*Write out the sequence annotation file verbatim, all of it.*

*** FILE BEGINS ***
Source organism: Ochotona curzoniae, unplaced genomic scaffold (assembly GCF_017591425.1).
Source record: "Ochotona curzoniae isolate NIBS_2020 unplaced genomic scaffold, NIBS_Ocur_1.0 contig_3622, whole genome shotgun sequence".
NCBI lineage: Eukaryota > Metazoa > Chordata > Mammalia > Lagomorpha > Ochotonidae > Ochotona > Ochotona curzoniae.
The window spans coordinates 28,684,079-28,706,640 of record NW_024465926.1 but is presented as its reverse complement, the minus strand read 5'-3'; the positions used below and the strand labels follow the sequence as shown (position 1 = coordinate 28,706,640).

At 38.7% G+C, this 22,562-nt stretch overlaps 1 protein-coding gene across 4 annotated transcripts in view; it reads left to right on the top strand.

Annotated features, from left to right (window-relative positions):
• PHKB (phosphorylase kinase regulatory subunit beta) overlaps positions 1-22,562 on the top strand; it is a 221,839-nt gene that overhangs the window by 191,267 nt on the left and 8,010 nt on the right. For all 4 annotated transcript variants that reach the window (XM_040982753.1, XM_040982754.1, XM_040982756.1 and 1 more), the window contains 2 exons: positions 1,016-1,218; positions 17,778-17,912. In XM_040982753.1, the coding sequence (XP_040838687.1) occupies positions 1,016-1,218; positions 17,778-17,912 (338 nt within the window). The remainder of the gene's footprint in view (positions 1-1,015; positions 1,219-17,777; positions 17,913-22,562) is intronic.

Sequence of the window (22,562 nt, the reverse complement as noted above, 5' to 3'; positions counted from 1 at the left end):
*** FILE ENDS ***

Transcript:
Source organism: Ochotona curzoniae, unplaced genomic scaffold (assembly GCF_017591425.1).
Source record: "Ochotona curzoniae isolate NIBS_2020 unplaced genomic scaffold, NIBS_Ocur_1.0 contig_3622, whole genome shotgun sequence".
NCBI lineage: Eukaryota > Metazoa > Chordata > Mammalia > Lagomorpha > Ochotonidae > Ochotona > Ochotona curzoniae.
The window spans coordinates 28,684,079-28,706,640 of record NW_024465926.1 but is presented as its reverse complement, the minus strand read 5'-3'; the positions used below and the strand labels follow the sequence as shown (position 1 = coordinate 28,706,640).

At 38.7% G+C, this 22,562-nt stretch overlaps 1 protein-coding gene across 4 annotated transcripts in view; it reads left to right on the top strand.

Annotated features, from left to right (window-relative positions):
• PHKB (phosphorylase kinase regulatory subunit beta) overlaps positions 1-22,562 on the top strand; it is a 221,839-nt gene that overhangs the window by 191,267 nt on the left and 8,010 nt on the right. For all 4 annotated transcript variants that reach the window (XM_040982753.1, XM_040982754.1, XM_040982756.1 and 1 more), the window contains 2 exons: positions 1,016-1,218; positions 17,778-17,912. In XM_040982753.1, the coding sequence (XP_040838687.1) occupies positions 1,016-1,218; positions 17,778-17,912 (338 nt within the window). The remainder of the gene's footprint in view (positions 1-1,015; positions 1,219-17,777; positions 17,913-22,562) is intronic.

Sequence of the window (22,562 nt, the reverse complement as noted above, 5' to 3'; positions counted from 1 at the left end):